There are three main parts of the Soyuz: The descent module is where the space travelers sit during launch and is the only part that returns to Earth, the orbital module includes crew living space and the docking system and the propulsion module carries engines, fuel and solar panels.

Credit: NASA

Apollo 1968

Perhaps the most famous spacecraft in the world, Apollo capsules were the ones who helped land humans on the moon for the first time. The spacecraft was more squat and conical in shape than Mercury and Gemini but were designed to carry even more astronauts, including the 12 people who have walked on the lunar surface.

The Apollo command module was only meant for transportation to and from Earth. The lunar module was able to attach and detach from the "Columbia" command module to ferry Apollo 11 astronauts Neil Armstrong and Buzz Aldrin to the moon in 1969.

The Apollo era ended with the Apollo 17 mission in December 1972 and a final flight in 1975.

Credit: NASA

Space Shuttle 1981

The Space Shuttle was the largest crewed spacecraft and the first reusable one. Between 1981 and 2011, there were five different shuttles and 135 crewed missions. These missions helped construct the International Space Station and the Hubble telescope and launched and repaired satellites. 

The main body of the shuttle, which looks like a plane and has similar landing gear, was also the orbiter. To launch the space shuttle, a massive rust-colored fuel tank and two smaller solid rocket boosters were used. 

The space shuttle, technically called the Space Transportation System, was able to carry seven astronauts to space and also protect them from the burn of re-entry to Earth.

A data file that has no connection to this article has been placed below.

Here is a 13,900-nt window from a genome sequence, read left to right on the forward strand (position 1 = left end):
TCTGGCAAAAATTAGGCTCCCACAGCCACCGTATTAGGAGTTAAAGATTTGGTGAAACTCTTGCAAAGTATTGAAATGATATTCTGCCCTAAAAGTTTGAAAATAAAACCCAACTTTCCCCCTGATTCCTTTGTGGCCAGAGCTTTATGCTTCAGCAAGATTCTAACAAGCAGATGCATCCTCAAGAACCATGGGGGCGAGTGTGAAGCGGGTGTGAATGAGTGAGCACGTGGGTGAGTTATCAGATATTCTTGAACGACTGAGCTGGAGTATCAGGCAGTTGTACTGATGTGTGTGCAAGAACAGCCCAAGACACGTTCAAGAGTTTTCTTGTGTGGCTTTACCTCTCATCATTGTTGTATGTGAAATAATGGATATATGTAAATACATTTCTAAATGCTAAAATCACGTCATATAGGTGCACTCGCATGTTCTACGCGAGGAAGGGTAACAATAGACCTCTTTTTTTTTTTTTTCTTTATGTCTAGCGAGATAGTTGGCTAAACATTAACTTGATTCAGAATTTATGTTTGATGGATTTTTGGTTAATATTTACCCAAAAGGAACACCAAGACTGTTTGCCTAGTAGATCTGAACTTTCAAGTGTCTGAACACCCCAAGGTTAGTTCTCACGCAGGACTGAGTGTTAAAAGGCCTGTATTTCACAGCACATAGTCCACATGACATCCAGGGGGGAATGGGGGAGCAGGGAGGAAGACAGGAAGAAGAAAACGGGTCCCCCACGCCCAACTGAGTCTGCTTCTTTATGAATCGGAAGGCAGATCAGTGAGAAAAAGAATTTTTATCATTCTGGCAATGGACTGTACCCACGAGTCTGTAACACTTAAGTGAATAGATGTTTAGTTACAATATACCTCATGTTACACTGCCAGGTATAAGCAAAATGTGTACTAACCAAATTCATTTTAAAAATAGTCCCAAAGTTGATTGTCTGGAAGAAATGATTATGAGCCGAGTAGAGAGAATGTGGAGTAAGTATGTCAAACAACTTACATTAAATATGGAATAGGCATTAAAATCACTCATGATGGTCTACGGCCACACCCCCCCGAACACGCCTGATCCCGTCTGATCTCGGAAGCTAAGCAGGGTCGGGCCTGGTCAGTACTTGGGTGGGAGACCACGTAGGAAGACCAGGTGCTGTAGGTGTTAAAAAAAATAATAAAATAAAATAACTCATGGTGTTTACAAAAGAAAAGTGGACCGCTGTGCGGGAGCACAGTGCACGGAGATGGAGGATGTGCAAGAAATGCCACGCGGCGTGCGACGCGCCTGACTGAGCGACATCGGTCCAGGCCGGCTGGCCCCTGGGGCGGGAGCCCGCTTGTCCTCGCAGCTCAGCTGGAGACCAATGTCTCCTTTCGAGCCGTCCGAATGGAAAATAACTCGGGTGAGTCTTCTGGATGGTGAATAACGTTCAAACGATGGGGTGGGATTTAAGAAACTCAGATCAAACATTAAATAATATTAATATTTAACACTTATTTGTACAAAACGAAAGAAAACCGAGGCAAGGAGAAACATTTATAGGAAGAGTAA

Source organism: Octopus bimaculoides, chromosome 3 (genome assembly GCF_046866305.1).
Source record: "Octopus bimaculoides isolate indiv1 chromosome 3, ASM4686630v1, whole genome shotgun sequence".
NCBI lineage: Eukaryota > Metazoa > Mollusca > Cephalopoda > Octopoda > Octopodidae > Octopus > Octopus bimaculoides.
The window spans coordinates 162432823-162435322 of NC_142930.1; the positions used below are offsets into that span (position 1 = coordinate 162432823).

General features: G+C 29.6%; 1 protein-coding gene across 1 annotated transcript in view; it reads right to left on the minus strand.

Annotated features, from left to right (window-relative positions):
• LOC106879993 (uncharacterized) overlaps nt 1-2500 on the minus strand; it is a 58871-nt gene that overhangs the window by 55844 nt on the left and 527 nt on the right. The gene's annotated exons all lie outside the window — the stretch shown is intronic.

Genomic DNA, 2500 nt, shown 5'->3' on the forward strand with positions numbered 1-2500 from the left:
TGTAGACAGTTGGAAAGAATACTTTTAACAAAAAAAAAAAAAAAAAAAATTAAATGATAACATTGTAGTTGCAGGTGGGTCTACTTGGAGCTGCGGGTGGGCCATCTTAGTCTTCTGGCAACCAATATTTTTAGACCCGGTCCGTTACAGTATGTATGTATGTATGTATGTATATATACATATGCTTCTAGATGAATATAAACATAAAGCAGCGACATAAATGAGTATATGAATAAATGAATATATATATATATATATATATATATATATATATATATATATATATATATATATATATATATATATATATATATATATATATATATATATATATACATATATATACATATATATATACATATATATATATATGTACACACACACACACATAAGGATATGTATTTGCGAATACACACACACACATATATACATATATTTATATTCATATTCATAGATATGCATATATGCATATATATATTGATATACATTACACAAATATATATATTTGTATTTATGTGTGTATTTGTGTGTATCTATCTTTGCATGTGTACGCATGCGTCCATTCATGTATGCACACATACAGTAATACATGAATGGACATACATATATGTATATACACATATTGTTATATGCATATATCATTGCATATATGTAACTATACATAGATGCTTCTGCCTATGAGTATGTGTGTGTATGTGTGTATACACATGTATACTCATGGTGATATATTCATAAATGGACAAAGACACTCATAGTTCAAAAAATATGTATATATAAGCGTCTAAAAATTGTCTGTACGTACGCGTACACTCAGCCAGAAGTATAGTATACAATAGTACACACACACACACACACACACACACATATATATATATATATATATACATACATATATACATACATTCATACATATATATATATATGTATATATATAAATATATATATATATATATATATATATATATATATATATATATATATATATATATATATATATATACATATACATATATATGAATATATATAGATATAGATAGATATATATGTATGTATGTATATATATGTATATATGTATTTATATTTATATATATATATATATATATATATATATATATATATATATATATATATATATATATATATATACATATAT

The space shuttle era ended on July 21, 2011, when Atlantis returned to Kennedy Space Center.

Credit: AP
In this photo released by China's Xinhua news agency, the Long March-2F rocket carrying China's manned Shenzhou-10 spacecraft blasts off from the launch pad at the Jiuquan Satellite Launch Center in Jiuquan, northwest China's Gansu Province, Tuesday, June 11, 2013. China's latest manned spacecraft blasted off on a 15-day mission to dock with a space lab. (AP Photo/Xinhua, Li Gang) NO SALES

Shenzhou, 2003

China's spacecraft looks similar to the Russian Soyuz capsule but is slightly larger. It also has three parts: the orbital module, the re-entry module and the service module. Though the country launched its first efforts for space exploration in 1968, the first crewed launch of the Shenzhou wasn't until 2003 during the Shenzhou 5 mission.

Credit: AP
This undated photo made available by SpaceX shows the Dragon crew capsule atop a Falcon 9 rocket at the launch pad at Kennedy Space Center in Florida.

Crew Dragon, 2020

Like the Space Shuttle, SpaceX's Dragon capsule can carry up to seven astronauts. It's also meant to be reused. However, the Dragon spacecraft will be the first used by a commercial company as opposed to a government agency like NASA. 

The Dragon capsules have also been used to carry cargo to and from the ISS as part of the public-private collaboration with NASA. 

The spacecraft is more than 26 feet tall, 13 feet in diameter and is 328 square feet inside. The capsule is also able to launch more than 13,000 pounds of payload.

While it can hold up to seven, Dragon's first crewed mission will have just two astronauts headed to the ISS.